Despite the weather forecast predicting a series of periodical rain bouts until 3.00 pm. I decided I should try a long yomp along Brook Furlong Lane to Marsh Farm and then circumnavigate my way around to No.4 tank. I would then trek down to Lordship Lane before retracing my steps and then along to No.3. I would finally stop off at No.6 and then walk back to my car along Moorditch Lane. That was my plan but soon after setting off the rain started to fall, so casting a fist skyward to Zeus I carried on (it continued raining until the following day). It’s not always wise to ignore the weather and by the time I had finish my walk and wrung what birds and my cuffs from the day’s watch I was persistently unsatisfied!
Now that I have purged myself from the rain I can sit here and write about my day. The walk along Brook Furlong Lane produced 3 Redwing in the horse paddock which were on their way out and freshly arrived in was a singing Chiffchaff.
The River Weaver had a few Goldeneye, Great Crested Grebe and some Tufted Duck while the pipes across No.1 didn’t have the expected Wheatear. In fact Marsh Farm and its flooded pool only managed a solitary Little Grebe.
The Peregrine was perched up on the blue topped chimney and the mudflats out on the estuary appeared to have numerous Curlew and Dunlin scattered about. The Raven hoard were still picking the spoils of Spring from the heavily laden bounty in the fields. A Common Buzzard looked miserable as it perched up on a post with all its feathers dripping off rain droplets.
A look over to Frodsham Score included a few Pink-footed Goose, Little and a Great White Egret were spotted in between the rain prisms pitted on my object (or should that read abject misery) lens. It was difficult to keep my optics free of rain today I had forgotten to bring a lens cloth. The hem of my polo shirt was initially the only dry cloth I could use and by the end of the day even that wasn’t dry enough.
Walking between No.6 & 4 I reached the ramp track and looked out over the blue slurry tank in the fields of Lordship Marsh and the 20 Whooper Swan were emerging from behind the hedgerows. The fly tipping I mentioned last week at the top of the ramp track has increased with a fresh load of hedge/tree vegetation dumped. I really hope these idiots get what’s coming to them.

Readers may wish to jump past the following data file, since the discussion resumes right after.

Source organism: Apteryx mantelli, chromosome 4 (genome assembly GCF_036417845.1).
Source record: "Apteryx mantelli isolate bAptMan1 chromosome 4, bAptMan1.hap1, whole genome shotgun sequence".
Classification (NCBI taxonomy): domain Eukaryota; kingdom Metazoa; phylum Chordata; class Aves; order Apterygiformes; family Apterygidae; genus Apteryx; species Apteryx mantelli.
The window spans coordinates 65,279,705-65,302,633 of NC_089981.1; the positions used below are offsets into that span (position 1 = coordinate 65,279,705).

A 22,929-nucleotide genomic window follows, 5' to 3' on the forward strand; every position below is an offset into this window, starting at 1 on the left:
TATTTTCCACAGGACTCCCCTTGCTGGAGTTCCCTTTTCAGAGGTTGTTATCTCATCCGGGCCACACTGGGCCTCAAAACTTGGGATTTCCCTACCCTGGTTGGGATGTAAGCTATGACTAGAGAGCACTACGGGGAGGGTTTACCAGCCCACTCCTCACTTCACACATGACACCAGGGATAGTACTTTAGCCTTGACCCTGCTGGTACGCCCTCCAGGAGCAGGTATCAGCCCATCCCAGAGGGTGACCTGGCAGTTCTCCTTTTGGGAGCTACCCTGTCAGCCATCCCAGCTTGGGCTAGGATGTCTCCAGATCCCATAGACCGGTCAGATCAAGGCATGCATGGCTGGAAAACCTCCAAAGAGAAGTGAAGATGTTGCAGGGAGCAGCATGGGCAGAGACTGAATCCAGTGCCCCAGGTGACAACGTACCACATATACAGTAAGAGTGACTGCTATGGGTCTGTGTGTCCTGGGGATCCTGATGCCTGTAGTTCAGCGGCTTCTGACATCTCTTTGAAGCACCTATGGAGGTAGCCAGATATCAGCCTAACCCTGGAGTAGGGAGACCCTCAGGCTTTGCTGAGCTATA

The walk back via No.3 was rewarding in that a selection of ducks have taken up temporary residence on the mitigation pools. Common Teal are pairing up and several pairs of Gadwall, Shoveler and 7 Pintail were being very attentive to each other.
As I have mentioned earlier the constant rain was making the use of my telescope and binoculars redundant. I had one last attempt at shielding my glasses, bins and scope from the rain and I set up behind the bank on No.6 which acquired some protection with the rain now at my back.
A flock 121 Black-tailed Godwit included some stunning rustic coloured plumaged birds. A roost of 200 Redshank flew up when they got spooked and with them was 78 Golden Plover. There was 9 Avocet feeding between the 230 Common Teal present. The Tufted Duck flock had just a single Common Pochard for company.
A day that had potential but the weather gods were not on my side. I did manage to see some pretty decent birds for my troubles but frustrating when you’ve been looking forward to a days birding at the weekend.
Observer: WSM (images 1-5).
A Common and Green Sandpiper were on the pools at Ince and 40 Mute Swan were along the Holpool Gutter. There was 2 possibly 3 Marsh Harrier over No.4 tank. A pair of Stonechat were also along the Manchester Ship Canal and on the way back to my car there were 20 Little Egret feeding near Ince Berth before going to roost.
Observer: Paul Ralston (images 5-7).